Q From Herve Castelain, France: For my job I have to read American magazines concerning consumer electronics, home systems, burglar alarms, etc. I very often come across the expression bells and whistles, which seem to relate to equipment, accessories or features that are offered to the customer as plusses but are not really indispensable for the device to work. Is that right? And where does that funny phrase come from?
A You’re right about the meaning of this phrase, which refers to non-essential but often engaging features added to a piece of technical equipment or a computer program to make it seem more superficially attractive without enhancing its main function. It has now spread well beyond its American homeland and is familiar, I’d guess, to most English speakers.
The digital textbooks that are available have none of the digital bells and whistles that an electronic platform could support.
Chicago Sun-Times, 8 Nov. 2010.
It has also widened well beyond technical contexts:
One would think that most chief financial officers, tax executives and business owners take full advantage of all the bells and whistles provided in the United States tax code.
Financial Executive, 1 May 2010.
The phrase is relatively modern. One of its earlier appearances was in an article in the US magazine Atlantic in October 1982, which said it was “Pentagon slang for extravagant frills”. But I’ve found that the term is recorded from a couple of decades earlier:
A beautiful tri-level in the woods situated on quiet street. This home has many of the plus features: 3 bedrooms, den, family room, 2 baths, 1st floor laundry, patio doors, kitchen with all the bells and whistles, fallout shelter plus many other features.
A classified advertisement in the Wisconsin State Journal, 27 Apr. 1963.
Where it comes from is still a matter of debate. As a literal phrase, it has been around since at least the middle of the nineteenth century, in reference to the noisemakers on streetcars, railway locomotives and steamships. Before modern electronics, there were really only two ways to make a loud warning noise: you either rang a bell or tooted a whistle. US railroad locomotives had both:
You look up at an angle of sixty degrees and see sweeping along the edge of a precipice, two-thirds up the rocky height, a train of red-and-yellow railway-cars, drawn by two wood-burning engines, the sound of whose bells and whistles seems like the small diversions of very little children, so diminished are they by the distance.
A Day At Dutch Flat, by Albert F Webster, in Appleton’s Journal of Literature, Science and Art, New York, October 1876. Dutch Flat is north-east of Sacramento in Placer County, California. It’s a small community these days, but at the time it was a big mining camp for workers extracting gold from one of the richest deposits in the state. The town was actually founded by two German brothers, not by Dutchmen, but the locals were probably confused, as others were, about the difference between Deutsch and Dutch. The train was running on the Central Pacific Railroad.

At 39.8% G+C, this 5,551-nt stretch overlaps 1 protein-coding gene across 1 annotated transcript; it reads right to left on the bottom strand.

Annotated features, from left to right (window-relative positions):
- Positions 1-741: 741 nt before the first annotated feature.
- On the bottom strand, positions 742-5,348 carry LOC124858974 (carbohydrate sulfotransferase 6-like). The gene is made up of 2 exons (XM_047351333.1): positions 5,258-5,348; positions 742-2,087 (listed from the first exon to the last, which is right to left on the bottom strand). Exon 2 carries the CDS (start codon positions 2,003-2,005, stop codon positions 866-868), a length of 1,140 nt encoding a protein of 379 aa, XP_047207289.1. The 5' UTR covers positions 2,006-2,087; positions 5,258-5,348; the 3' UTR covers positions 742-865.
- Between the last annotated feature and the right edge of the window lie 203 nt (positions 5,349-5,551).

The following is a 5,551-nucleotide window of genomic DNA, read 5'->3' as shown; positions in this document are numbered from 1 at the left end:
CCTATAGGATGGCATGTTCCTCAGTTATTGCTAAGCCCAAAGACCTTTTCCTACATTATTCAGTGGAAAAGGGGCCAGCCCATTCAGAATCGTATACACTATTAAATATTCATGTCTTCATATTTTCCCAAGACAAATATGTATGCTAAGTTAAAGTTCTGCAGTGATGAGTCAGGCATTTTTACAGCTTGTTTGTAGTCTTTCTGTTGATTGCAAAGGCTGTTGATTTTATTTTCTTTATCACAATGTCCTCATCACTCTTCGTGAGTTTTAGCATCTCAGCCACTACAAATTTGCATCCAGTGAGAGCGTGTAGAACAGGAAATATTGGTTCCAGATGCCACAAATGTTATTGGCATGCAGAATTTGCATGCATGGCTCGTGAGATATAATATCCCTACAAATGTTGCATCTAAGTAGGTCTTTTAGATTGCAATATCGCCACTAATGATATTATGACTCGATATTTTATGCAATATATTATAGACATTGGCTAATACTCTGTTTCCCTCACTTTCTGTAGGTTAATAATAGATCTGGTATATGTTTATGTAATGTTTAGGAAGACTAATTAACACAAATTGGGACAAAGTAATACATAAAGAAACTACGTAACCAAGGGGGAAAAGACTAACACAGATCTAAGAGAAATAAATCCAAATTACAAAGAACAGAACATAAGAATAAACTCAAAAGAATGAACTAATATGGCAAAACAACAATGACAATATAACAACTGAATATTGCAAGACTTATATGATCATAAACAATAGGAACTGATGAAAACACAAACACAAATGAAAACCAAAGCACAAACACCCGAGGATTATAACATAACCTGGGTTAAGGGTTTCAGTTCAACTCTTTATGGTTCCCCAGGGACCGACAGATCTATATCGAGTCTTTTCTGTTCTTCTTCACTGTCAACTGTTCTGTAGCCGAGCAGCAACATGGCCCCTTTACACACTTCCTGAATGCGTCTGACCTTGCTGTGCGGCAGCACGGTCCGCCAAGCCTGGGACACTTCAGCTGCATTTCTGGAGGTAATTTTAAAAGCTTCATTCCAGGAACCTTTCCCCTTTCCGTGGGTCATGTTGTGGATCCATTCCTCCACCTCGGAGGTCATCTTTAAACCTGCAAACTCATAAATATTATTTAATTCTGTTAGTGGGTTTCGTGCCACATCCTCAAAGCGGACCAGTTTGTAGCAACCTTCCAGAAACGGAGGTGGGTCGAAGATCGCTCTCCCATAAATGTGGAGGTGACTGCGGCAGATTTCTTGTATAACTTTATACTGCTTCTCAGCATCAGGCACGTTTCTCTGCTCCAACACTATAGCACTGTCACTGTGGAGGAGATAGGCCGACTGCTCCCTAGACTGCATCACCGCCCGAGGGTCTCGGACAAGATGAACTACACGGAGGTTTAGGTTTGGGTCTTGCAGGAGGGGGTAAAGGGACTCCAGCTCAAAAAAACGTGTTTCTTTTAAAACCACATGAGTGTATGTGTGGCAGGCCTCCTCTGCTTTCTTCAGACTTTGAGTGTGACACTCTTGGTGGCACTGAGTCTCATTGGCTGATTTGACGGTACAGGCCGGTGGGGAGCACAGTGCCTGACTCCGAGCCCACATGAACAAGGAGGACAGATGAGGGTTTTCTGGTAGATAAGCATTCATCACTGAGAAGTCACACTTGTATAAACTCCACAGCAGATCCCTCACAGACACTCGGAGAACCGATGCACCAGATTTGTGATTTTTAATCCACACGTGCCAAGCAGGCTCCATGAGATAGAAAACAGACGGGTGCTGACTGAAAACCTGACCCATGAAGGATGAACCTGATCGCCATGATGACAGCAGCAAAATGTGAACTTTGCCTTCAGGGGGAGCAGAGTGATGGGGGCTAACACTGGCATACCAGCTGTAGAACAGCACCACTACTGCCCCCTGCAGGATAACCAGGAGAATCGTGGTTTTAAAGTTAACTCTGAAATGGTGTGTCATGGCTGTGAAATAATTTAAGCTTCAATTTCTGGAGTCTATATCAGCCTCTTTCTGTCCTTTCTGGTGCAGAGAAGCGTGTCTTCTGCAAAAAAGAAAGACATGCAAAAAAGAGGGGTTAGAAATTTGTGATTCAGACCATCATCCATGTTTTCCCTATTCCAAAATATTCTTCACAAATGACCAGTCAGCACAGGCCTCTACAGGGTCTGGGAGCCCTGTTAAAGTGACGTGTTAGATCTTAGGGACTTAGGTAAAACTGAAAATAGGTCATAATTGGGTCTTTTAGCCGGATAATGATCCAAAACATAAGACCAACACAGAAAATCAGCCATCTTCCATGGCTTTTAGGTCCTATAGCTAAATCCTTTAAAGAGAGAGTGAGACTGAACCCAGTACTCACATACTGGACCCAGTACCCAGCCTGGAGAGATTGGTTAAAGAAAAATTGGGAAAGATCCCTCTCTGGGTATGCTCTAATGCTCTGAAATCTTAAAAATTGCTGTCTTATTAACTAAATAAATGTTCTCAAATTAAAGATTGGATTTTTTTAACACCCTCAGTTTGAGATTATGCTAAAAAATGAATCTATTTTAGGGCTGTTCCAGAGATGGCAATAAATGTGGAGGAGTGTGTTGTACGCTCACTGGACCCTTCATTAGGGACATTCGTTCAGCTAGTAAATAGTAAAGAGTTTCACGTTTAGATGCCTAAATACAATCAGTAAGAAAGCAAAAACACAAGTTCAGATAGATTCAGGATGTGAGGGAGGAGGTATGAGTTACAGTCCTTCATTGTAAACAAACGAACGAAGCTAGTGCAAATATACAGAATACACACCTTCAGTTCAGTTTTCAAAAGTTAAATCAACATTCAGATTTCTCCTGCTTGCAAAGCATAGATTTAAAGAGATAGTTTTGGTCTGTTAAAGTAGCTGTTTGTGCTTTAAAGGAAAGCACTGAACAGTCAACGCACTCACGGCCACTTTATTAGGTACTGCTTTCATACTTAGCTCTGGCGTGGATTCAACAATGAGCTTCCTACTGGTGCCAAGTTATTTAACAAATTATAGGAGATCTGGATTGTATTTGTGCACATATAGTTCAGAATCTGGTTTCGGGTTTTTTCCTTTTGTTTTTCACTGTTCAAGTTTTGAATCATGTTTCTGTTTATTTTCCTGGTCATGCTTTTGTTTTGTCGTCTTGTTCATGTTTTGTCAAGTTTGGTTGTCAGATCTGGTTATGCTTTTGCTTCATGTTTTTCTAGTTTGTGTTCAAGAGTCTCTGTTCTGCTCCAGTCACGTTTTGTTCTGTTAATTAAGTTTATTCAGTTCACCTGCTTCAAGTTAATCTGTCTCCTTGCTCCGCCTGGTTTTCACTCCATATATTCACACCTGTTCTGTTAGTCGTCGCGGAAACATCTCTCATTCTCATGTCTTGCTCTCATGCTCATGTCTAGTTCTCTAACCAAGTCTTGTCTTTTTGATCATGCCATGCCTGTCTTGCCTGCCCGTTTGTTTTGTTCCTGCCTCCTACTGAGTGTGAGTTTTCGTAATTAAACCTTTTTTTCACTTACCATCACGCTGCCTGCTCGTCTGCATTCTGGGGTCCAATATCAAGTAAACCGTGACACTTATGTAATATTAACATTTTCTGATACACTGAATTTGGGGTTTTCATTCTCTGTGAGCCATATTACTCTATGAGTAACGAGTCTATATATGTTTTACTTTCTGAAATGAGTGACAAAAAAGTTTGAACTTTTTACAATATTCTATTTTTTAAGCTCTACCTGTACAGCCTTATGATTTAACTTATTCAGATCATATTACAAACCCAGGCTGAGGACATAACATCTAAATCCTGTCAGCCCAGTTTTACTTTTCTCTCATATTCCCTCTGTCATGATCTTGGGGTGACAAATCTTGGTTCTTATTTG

I’m told that the bells and whistles on locomotives were used for different signalling purposes, so that both were considered necessary, though not strictly essential, parts of its equipment. It may be that the coiners of the phrase had this in mind. Indeed, it is sometimes said that the term arose out of model railway societies, where to have a layout in which locomotives had their bells and whistles meant that it was fully equipped down to the smallest detail, and thus one up on enthusiasts who didn’t have them.
Further support for a railway source came from Ed Kemmick, who pointed out that an inverted form of the phrase is known here:
Feel like a broke-down engine, mama,
ain’t got no whistles or bells.
Feel like a broke-down engine, baby,
ain’t got no whistles or bells.
If you’re a real hot mama,
come take away Daddy’s weeping spell.
From Broke Down Engine Blues No. 2 by the American bluesman Blind Willie McTell, recorded in New York City in 1933.
This may just be an accidental similarity of usage, but it does seem to show that at this date bells and whistles were linked especially to railway locomotives.
However, it’s more probable that the slang sense comes from that extraordinary entertainment machine, the cinema organ, which in the heyday of films would rise out of the pit, bringing with it the organist to entertain during intervals. In an earlier era it accompanied silent films; organs such as the Mighty Wurlitzer augmented their repertoire by sound effects to help the organist, among them car horns, sirens, and bird whistles. These effects were called toys, and organs often had toy counters with 20 or more noisemakers on them, including various bells and whistles. In the 1950s, decades after the talkies came in, but while theatre organs were still common in big movie houses, these fun features must have been considered no longer essential to their function but mere fripperies, inessential add-ons.
Page created 27 Jul. 2002
Last updated 13 Nov. 2010
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